I’m not much of a night-owl when I’m in company. While other musicians head for the late-night jam, I head for bed. I’m the guy asleep in the corner of the sofa at parties.
So it’s strange, perhaps, that I love the night. Yet I do.
As darkness falls, the visual world is stripped of its third dimension. A stand of eucalypts becomes a flat silhouette in black paper. Is that pinprick of light a few feet away, or half a mile?
Conversely, sound gains depth as the white noise of daytime fades. The dog barking to its fellows over at the next farmhouse; the insistent chirp of crickets in the brush; the squeal of tyres as bored teenagers run the gauntlet out on the highway. Noises that tell of goings-on beyond my vision and my knowing.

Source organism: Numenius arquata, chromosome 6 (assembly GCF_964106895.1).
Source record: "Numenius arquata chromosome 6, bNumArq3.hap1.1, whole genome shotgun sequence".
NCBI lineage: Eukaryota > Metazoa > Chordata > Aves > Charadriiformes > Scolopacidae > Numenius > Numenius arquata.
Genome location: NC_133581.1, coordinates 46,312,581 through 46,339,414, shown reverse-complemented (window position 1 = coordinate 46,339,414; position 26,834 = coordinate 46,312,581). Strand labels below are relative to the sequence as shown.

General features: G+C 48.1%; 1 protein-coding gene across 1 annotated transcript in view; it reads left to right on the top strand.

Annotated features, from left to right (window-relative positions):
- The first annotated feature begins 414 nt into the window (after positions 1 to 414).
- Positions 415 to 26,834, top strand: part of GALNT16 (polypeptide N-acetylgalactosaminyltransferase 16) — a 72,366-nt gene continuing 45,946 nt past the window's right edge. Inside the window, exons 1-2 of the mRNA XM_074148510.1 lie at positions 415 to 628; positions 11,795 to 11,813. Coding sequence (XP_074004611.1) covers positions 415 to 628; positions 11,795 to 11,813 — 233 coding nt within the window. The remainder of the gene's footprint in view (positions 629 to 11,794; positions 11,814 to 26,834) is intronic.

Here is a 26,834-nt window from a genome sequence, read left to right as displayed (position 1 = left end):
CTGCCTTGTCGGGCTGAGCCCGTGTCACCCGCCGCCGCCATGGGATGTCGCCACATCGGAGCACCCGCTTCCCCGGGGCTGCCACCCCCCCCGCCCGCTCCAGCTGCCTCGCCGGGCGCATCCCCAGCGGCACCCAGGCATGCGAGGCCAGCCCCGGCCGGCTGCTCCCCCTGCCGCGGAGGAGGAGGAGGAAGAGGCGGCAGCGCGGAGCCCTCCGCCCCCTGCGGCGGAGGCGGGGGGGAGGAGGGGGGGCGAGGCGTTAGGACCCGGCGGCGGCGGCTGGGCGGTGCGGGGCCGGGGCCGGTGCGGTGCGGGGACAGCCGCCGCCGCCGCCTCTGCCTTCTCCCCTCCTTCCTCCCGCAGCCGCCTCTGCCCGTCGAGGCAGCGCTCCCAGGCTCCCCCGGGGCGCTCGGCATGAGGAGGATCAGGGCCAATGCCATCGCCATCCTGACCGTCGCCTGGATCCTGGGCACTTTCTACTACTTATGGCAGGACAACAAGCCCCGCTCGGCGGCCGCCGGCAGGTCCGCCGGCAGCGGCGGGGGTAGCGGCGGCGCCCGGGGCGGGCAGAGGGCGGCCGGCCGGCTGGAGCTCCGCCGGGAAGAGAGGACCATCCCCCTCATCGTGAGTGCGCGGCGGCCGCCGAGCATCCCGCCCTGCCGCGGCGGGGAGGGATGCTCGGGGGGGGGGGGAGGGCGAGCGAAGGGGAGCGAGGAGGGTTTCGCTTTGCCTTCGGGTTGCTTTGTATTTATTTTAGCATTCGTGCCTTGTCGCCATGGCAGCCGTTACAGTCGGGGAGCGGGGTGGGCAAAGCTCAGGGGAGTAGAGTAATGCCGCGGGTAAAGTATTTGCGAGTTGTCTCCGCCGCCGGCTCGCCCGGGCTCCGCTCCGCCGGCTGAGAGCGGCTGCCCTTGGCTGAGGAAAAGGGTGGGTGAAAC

In England, I was a keen dinghy sailer who raced every Sunday with my local club and spent a few weeks every year chartering yachts or sailing as crew. Moving to Australia presented my wife and me with the opportunity to buy a small yacht of our own.
The downside was that I had to sell my beloved Wayfarer and Supernova dinghies. However, the prospect of owning a yacht more than compensated for that. In the UK, even a small yacht – and a marina pen in which to keep it – was beyond our modest means.
I think I actually said, ‘I’m only moving to Australia if we can buy a yacht.’ I was only half-joking.
Being on the water is special. Particularly in a sailing boat, kayak or canoe, you can glide along (almost) effortlessly and silently. It gives you time to enjoy the babble of the water, the song of birds, maybe dolphins playing in your bow wave or fish just visible in the deep.
I’ve sailed and paddled coastal waters, lakes and rivers in the UK, in the Baltic and in the Ionian Sea and around Victoria, Australia. It’s just magical. To be able to move across this beautiful, alien, sometimes terrifying element through your own skill, but always by the grace of a primal power which can put you, an insignificant human, in your place – there’s nothing better.